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Lack of Feed Raw Materials Drives Iranian Poultry and Livestock Farmers to Bankruptcy

Source: Vladislav Vorotnikov for Feedinfo

22 October 2021 - As much as 20% of poultry farms in Iran have been shut down since the beginning of the year due to the lack of feed raw materials available and the government price regulation, said Reza Mobsari, secretary of the Iranian Poultry Producers Association.

"Out of 22,500 poultry farmers, only 18,000 units are still operating," Mobsari said.

Since the beginning of the COVID-19 pandemic, the Iranian government took feed production under full control, introducing a centralised purchasing and distributing of grain among feed mills and farmers. As explained by Mobsari, the state distribution system forced some farmers to cull their poultry population when feed was not delivered in time.

Poultry farms in remote districts have primarily become the victim of the current crisis.

"Some poultry farms are located on the outskirts of cities and villages, and for them, it was not economically feasible to continue investments," Mobsari said, adding that mandatory price regulation introduced by the government on the poultry market also took a heavy toll on business profitability.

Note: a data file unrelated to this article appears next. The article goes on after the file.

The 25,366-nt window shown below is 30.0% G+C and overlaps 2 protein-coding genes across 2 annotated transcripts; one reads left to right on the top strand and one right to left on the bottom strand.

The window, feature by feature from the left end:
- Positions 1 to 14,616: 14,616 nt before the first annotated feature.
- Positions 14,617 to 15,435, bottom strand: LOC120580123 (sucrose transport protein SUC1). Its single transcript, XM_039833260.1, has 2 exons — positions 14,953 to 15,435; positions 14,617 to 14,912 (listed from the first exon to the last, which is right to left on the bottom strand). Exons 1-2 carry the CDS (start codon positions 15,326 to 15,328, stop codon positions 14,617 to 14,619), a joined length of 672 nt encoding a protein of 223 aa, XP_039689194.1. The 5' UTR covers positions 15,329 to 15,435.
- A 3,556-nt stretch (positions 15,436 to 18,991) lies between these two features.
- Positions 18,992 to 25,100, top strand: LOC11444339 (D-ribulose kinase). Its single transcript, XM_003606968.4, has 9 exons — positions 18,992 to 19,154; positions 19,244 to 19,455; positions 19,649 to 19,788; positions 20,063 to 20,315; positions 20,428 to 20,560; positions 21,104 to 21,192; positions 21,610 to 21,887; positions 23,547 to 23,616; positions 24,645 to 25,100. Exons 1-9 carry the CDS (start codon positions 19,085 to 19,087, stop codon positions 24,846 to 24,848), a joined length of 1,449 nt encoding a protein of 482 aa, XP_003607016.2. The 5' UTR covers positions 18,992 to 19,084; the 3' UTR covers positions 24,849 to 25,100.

The lack of feed raw materials is primarily attributed to the lack of exchange currency the Iranian government has been suffering due to the US sanctions.

Alhyar Valizadeh Vandchali, CEO of Mazandaran Livestock Industry Union, estimated that up to half of the livestock population in Iran could be slaughtered due to the lack of feed raw materials in the country.

"We currently have 50 million heads of cattle in the country, providing 70% of the red met supply in the domestic market. If the problem of feed shortages is not solved, 25 million could be slaughtered, which would be a national catastrophe," Vandchali said.

The livestock crisis could provoke a full-fledged social crisis in Iran, with as many as 50% of rural citizens currently having no other sources of income other than breeding farmed animals, Vandchali estimated.

Currently, farmers are desperate and trying to sell livestock at a price described to be "unimaginably low" of around 20,000 tomans ($4.7) per kg. Mass cattle slaughter is projected to drive beef production in Iran down in the next few years, he added.